After discovering numerous undrafted gems, namely Alex Burrows and Rick Rypien, and recently being named the winner of the James C. Hendy Memorial Award as the outstanding executive in the American Hockey League for 2008-09, it’s safe to say that Heisinger’s assessment of players is usually spot on. But with Mario Bliznak, the Moose GM was admittedly off the mark.
“I don’t want to speak for anyone else but I don’t think as a group we thought he’d be able to compete in the American Hockey League in his first year out of junior, if ever,” said Heisinger. “He unequivocally proved me wrong and showed some promise that he may be able to compete at the next level. He was the most pleasant surprise on our team. ”
Just as Heisinger was pleased with Bliznak’s play, the Canucks seventh round draft-pick in 2005 was also happy with his first season playing professional hockey.
“My first professional season was very good, especially the first half of the season,” said Bliznak, who started training two weeks ago in his hometown of Trencin, Slovakia. “The second half wasn’t that good, but in the playoffs it was great again. The coach used me in all kinds of different situations, like in key face-offs, on the penalty kill, the checking line and stuff like that.”
Heisinger knew that Bliznak had been regarded as a strong defensive forward, but wasn’t sure if his success in junior would translate to the AHL.
“Well that seemed to be what everyone said, that he played really well defensively. We just weren’t convinced that he could do it at this level. But he proved that he could. He wound up being a reliable, third line checking center who we could count on.”
Bliznak spent much of the season playing alongside grizzled veteran and three-time Stanley Cup champion Mike Keane. And by all accounts, this eased his transition to professional hockey and did wonders for his progression.
“Playing with Mike was great; I learned a lot from him,” said Bliznak when asked of the 42 year-old Moose captain. “The biggest thing was just to have the focus on every shift. You can’t take a shift off, because your next shift has to be your best shift. You can’t be scared to make a mistake, but when you do, learn from it and move on.”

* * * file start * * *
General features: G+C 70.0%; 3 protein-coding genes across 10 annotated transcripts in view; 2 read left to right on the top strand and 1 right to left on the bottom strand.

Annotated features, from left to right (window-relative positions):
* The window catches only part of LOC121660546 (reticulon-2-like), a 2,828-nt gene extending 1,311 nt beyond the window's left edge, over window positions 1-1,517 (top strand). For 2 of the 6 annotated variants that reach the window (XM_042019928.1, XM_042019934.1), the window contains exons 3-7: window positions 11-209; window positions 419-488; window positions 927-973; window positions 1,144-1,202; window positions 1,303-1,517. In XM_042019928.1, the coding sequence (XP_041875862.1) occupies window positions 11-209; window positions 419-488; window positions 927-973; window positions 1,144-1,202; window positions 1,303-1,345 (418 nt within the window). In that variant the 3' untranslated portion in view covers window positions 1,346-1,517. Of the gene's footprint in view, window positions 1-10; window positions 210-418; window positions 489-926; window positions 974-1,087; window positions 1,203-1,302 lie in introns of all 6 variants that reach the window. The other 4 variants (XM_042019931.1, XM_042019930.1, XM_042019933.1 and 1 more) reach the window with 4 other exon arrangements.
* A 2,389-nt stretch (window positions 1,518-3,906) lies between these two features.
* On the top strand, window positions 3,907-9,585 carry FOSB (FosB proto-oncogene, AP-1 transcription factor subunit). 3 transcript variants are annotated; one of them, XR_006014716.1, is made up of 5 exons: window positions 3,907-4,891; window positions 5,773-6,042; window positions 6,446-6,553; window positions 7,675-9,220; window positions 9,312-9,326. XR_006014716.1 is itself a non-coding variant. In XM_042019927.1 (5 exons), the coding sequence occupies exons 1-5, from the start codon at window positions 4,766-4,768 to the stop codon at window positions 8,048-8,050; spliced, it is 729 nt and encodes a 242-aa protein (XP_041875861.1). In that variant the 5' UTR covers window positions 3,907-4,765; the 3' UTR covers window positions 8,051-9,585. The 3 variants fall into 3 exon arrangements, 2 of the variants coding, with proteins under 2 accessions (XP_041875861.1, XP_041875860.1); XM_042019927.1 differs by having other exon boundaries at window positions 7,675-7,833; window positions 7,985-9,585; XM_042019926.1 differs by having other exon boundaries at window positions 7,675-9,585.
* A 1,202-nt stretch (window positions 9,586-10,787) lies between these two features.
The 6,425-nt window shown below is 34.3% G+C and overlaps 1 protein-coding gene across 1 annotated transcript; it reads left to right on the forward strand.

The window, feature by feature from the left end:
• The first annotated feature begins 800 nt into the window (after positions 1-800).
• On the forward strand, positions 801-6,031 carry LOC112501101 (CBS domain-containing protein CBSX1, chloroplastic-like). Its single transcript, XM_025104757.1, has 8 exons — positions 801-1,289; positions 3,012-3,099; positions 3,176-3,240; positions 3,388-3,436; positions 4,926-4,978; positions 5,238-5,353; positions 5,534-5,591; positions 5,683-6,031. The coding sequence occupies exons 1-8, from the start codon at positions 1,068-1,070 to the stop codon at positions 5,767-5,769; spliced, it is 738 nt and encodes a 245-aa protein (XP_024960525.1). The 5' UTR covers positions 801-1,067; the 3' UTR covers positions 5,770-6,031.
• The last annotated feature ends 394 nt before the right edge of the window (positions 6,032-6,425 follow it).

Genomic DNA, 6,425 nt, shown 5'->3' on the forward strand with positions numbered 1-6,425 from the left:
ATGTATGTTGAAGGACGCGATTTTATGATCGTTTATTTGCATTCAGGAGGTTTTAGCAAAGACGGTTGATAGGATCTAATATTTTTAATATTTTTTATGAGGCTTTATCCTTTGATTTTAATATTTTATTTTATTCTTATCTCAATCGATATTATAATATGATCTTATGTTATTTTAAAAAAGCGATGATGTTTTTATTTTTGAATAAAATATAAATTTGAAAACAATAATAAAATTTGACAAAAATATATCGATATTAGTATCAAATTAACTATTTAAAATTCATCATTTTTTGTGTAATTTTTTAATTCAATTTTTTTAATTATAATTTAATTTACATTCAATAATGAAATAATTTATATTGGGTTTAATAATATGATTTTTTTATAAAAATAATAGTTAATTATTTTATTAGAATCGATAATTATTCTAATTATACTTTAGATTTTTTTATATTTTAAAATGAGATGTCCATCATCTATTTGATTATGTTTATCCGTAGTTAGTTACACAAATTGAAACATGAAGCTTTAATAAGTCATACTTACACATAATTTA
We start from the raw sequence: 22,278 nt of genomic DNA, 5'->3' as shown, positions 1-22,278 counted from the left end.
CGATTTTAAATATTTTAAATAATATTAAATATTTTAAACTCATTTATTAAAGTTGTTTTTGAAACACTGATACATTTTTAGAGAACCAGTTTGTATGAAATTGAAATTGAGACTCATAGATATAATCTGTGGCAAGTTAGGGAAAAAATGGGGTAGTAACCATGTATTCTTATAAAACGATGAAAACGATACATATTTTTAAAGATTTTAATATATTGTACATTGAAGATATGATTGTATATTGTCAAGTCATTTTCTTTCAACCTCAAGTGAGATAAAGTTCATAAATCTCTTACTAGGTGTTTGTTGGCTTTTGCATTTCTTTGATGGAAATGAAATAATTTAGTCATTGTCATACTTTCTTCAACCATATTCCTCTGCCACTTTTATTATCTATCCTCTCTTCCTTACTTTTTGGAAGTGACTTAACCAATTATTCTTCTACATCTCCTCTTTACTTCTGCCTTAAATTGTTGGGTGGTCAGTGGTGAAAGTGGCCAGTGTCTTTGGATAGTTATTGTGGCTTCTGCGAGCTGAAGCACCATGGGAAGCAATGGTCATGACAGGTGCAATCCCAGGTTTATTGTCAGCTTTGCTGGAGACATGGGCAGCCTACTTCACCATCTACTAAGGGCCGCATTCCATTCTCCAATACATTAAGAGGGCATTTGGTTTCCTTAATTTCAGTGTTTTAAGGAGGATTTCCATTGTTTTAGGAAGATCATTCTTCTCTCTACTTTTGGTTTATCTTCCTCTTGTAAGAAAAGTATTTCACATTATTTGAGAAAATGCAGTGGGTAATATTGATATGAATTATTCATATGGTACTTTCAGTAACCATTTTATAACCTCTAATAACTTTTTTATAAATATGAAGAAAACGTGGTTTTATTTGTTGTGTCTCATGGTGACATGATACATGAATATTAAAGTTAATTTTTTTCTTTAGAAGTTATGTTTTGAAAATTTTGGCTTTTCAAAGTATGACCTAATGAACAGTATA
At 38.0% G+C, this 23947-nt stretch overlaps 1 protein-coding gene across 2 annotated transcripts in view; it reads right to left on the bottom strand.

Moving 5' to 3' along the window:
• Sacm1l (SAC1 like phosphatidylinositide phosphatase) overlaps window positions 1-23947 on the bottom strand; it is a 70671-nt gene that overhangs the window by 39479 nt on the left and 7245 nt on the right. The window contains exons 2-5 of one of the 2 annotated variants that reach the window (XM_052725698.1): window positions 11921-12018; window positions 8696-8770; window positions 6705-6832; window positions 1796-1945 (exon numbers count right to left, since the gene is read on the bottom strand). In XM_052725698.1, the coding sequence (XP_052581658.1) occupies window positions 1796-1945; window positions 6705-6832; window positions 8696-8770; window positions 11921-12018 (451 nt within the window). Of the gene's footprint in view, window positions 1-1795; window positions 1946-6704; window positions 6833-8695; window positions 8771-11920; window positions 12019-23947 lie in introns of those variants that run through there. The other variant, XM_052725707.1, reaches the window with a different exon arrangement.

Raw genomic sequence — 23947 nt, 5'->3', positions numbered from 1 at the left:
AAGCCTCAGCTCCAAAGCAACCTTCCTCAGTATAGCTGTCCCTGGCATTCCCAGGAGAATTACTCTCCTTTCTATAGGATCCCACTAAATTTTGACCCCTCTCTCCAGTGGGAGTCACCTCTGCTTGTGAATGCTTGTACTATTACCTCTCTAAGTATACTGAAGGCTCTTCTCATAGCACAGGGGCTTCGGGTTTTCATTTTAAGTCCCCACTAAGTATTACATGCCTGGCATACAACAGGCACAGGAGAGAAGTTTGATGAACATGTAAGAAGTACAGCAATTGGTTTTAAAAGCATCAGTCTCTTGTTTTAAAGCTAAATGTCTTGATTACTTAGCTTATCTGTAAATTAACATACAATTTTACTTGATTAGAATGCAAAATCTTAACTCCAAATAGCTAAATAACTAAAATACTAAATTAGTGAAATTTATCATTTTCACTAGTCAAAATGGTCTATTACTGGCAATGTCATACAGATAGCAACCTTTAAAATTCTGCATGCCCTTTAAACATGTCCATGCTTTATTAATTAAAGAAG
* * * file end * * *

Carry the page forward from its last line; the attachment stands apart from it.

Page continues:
Although this was his first season playing professional hockey, it wasn’t in his first in North America. Bliznak played three full seasons with the Vancouver Giants of the Western Hockey League before turning pro, and he remains pleased with his decision to leave home at a young age.
“I think it helped me a lot. I played a lot of important games for the Giants and had a great coaching staff there. There are a lot of good players playing in Slovakia but it’s not that quick hockey, and there is not that much body contact. I don’t think I would have been that ready for North American hockey if I [stayed] in Slovakia.”
In his final season with the Giants, Bliznak proved that he could also provide an offensive punch, putting up 51 points in 67 regular season games. In his rookie season with the Moose, Bliznak posted 16 points in 64 regular season games - second amongst rookies on the team behind Raymond Sawada, who played 10 regular season games with Iowa in 07-08. According to Heisinger, Bliznak’s potential would increase significantly if he starts thinking more offence.
“That’s his role as a professional player and if he could provide some offence he could become a very effective one,” said Heisinger when asked of Bliznak’s third line checking center duties.
“Going forward, for him to have success, he’s going to need to get out of that strictly defensive mode and chip in offensively. He has to get into the mindset that he can produce offensively and he’s going to have to do more of that.”
Perhaps Manitoba’s last playoff game, in which Bliznak scored the lone Moose goal, is a sign of things to come. Bliznak says that the Moose’ extended playoff run, in which they were defeated by the Hershey Bears in the Calder Cup Final, was an invaluable experience.
“It was great, an unreal feeling. The playoffs are always best time of the year. You never want to lose, but when you do, then you realize how close you were, and just couldn’t finish. You never want to see the other team take the Cup in front your home crowd. It was really disappointing, but at the same time, it was a great experience what we went through, and it can make us stronger.”
With the off-season departures of key Moose forwards Jason Jaffray and Jason Krog, Bliznak will be relied upon even more next season. However, according to Heisinger, his second year may prove to be more challenging than his first.
“He made some great strides in his first year but I would say his second year is going to be very challenging for him because expectations are three hundred percent what they were last year,” said the Moose GM.
Bliznak realizes he’ll be back in Manitoba next year and hopes to put together a strong sophomore season; however at the same time, he’s looking forward to the prospect of returning to Vancouver.
“I want to have a great camp in Vancouver, a good season in Manitoba, and hopefully get some call-ups for a couple games in Vancouver.”
At this rate, who’s to say Bliznak won’t reach his goals? Heisinger certainly isn’t about to discount him a second time.
“That’s really up to him. He made some strides this year that were very impressive, but whether he can take that to the next level, that part’s up to him.” Farhan Devji is a freelance journalist based in Vancouver, B.C. For more of his work, visit http://www.farhandevji.com.